Helena Rubinstein holds her position at the top of the beauty business by an unbelievable financial intuition and shrewdness.She outsmarted the great banking house of Lehman Bros, to whom she had sold her US side of the business for over $7 million in 1928. The mandarins of Lehmans had the idea ( which Rubinstein fully expected to flop) of “selling my creams in grocery stores,” as she piteously puts it. The market crashed, and Rubinstein moved in and bought back her shares for less than a third of what she had sold them for.


In this year of 1941 – the Rubinstein line of cosmetics comprises 629 beauty items. There are 62 creams, 78 powders, 46 perfumes, colognes and eaux de toilette, 69 lotions and 115 lipsticks, plus a smaller number of soaps, rouges, eye shadows and so forth.


” I am still envious of Ponds,” she declares, who built their name on a single cream, ” they now have four!” The best selling cream is still her very first called ‘Valaze’, in Europe, and ‘Wake-up Cream’ in the USA.

The Rivalry between Helena Rubinstein and Elizabeth Arden.


In the high price field, Arden is Rubinstein’s great competitor. the two lines use the same high quality of ingredients and sell for about the same price.The rivalry with Atden is Rubinsteins chief spur. They maintain equally swank salons just a block apart on Fifth Avenue and their products are sold side by side on the nations beauty counters.


If one gets a new idea such as a “day of beauty” or photographic makeup, it is no time at all before the other adopts it. They swap employees, copy packages and steal advertising angles. they throw parties for the same people and often attend the same openings.
It appears often that the Arden name has the slight edge in prestige – a fact infuriating to Rubinstein, perhaps Arden’s head start in the US market, perhaps the Arden decor which runs to pastels while Rubinstein uses stronger colors. At any rate, salesgirls often report that customers will often buy Rubinstein preparations for themselves but Atden preparations for gifts.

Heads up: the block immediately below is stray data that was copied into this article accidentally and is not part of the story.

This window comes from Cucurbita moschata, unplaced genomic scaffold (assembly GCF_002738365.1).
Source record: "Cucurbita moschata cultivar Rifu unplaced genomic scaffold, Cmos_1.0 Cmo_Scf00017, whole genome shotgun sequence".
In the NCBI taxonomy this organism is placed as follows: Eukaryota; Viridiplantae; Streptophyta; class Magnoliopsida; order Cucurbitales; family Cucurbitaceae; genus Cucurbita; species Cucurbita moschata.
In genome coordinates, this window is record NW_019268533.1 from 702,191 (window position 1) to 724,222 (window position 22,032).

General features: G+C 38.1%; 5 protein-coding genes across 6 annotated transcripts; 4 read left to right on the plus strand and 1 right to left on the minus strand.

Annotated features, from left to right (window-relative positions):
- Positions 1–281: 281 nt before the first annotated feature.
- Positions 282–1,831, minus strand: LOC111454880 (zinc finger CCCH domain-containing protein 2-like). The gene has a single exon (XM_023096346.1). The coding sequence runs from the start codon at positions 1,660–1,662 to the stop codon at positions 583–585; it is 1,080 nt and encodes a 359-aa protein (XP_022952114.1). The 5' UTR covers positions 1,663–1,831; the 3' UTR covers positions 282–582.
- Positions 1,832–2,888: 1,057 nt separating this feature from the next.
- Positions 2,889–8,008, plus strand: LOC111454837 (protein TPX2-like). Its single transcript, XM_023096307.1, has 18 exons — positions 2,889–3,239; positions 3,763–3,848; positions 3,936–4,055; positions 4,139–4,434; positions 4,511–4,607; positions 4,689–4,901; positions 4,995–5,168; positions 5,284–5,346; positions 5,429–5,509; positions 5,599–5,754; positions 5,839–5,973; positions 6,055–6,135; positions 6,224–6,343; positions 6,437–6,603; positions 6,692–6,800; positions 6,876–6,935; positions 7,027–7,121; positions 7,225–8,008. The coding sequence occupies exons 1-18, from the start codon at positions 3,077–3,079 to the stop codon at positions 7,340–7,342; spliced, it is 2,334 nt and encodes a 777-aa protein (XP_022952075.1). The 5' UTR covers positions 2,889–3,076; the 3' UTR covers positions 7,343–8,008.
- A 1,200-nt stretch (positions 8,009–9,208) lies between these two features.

Yet – oddly – Helena Rubinstein and Elizabeth Arden have never met. madame is very specific about this point. ” Vee had been at zee same parties, yes,” she states carefully, ” but vee haf nevair met – nevair !”
Rubinstein and Arden have for years wages a sharp war over personnel, featured chiefly by regular Arden raids on Rubinstein girls.
This poaching reached its climax in 1938 when Arden lured Rubinsteins general manager ,a Mr Johnston,away at a hefty salary of $50,000 and took all of his staff to boot. Rubinstein plotted her revenge, and when it came, was the neatest coup in the history of the beauty business. Up to 1934, Arden’s general manager had been her first husband – T.J Lewis, who had run Arden’s business in its lushest years. Arden had divorced and also fired him in 1934 but with a clause in the divorce that he would not re-enter the beauty business for five years. In 1939 – the five years were up and it became Madame’s exquisite pleasure to announce that the ex-husband of Elizabeth Arden was the new manager of Helena Rubinstein!

That’s all ! © Glamourdaze

Original article by Elaine Brown Keiffer – Life Magazine 1941.
Photographs by Nina Leen©Time Inc / Life magazine 1940